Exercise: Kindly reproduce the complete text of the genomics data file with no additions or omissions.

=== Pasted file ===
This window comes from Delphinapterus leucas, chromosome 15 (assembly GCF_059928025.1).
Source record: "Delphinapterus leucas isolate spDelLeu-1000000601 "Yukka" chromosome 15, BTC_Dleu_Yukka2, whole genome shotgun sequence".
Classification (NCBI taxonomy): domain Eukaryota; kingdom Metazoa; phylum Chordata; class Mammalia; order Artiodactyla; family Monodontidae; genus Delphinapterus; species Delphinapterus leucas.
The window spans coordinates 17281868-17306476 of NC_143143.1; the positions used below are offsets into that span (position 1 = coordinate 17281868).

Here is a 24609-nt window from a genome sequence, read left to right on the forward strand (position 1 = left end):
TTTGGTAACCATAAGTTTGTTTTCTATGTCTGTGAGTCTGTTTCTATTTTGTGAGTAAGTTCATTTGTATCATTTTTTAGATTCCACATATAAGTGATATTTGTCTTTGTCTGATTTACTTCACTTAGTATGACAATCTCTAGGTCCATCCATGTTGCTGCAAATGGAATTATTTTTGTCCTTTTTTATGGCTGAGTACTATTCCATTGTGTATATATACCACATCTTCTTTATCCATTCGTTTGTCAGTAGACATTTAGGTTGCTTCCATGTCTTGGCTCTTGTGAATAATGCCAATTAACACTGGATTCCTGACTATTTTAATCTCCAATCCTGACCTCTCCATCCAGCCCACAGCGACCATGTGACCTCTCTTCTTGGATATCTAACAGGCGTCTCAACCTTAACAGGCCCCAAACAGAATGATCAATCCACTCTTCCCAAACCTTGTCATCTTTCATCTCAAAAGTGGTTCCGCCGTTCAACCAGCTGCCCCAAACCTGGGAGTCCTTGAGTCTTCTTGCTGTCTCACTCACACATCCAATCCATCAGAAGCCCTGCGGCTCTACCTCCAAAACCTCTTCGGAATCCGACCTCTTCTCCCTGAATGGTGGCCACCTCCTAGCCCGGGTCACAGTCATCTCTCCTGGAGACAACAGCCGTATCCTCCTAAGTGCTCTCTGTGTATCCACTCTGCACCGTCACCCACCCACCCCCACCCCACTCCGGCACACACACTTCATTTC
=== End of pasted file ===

This window comes from Delphinapterus leucas, chromosome 15 (assembly GCF_059928025.1).
Source record: "Delphinapterus leucas isolate spDelLeu-1000000601 "Yukka" chromosome 15, BTC_Dleu_Yukka2, whole genome shotgun sequence".
Classification (NCBI taxonomy): domain Eukaryota; kingdom Metazoa; phylum Chordata; class Mammalia; order Artiodactyla; family Monodontidae; genus Delphinapterus; species Delphinapterus leucas.
The window spans coordinates 17281868-17306476 of NC_143143.1; the positions used below are offsets into that span (position 1 = coordinate 17281868).

Here is a 24609-nt window from a genome sequence, read left to right on the forward strand (position 1 = left end):
TTTGGTAACCATAAGTTTGTTTTCTATGTCTGTGAGTCTGTTTCTATTTTGTGAGTAAGTTCATTTGTATCATTTTTTAGATTCCACATATAAGTGATATTTGTCTTTGTCTGATTTACTTCACTTAGTATGACAATCTCTAGGTCCATCCATGTTGCTGCAAATGGAATTATTTTTGTCCTTTTTTATGGCTGAGTACTATTCCATTGTGTATATATACCACATCTTCTTTATCCATTCGTTTGTCAGTAGACATTTAGGTTGCTTCCATGTCTTGGCTCTTGTGAATAATGCCAATTAACACTGGATTCCTGACTATTTTAATCTCCAATCCTGACCTCTCCATCCAGCCCACAGCGACCATGTGACCTCTCTTCTTGGATATCTAACAGGCGTCTCAACCTTAACAGGCCCCAAACAGAATGATCAATCCACTCTTCCCAAACCTTGTCATCTTTCATCTCAAAAGTGGTTCCGCCGTTCAACCAGCTGCCCCAAACCTGGGAGTCCTTGAGTCTTCTTGCTGTCTCACTCACACATCCAATCCATCAGAAGCCCTGCGGCTCTACCTCCAAAACCTCTTCGGAATCCGACCTCTTCTCCCTGAATGGTGGCCACCTCCTAGCCCGGGTCACAGTCATCTCTCCTGGAGACAACAGCCGTATCCTCCTAAGTGCTCTCTGTGTATCCACTCTGCACCGTCACCCACCCACCCCCACCCCACTCCGGCACACACACTTCATTTC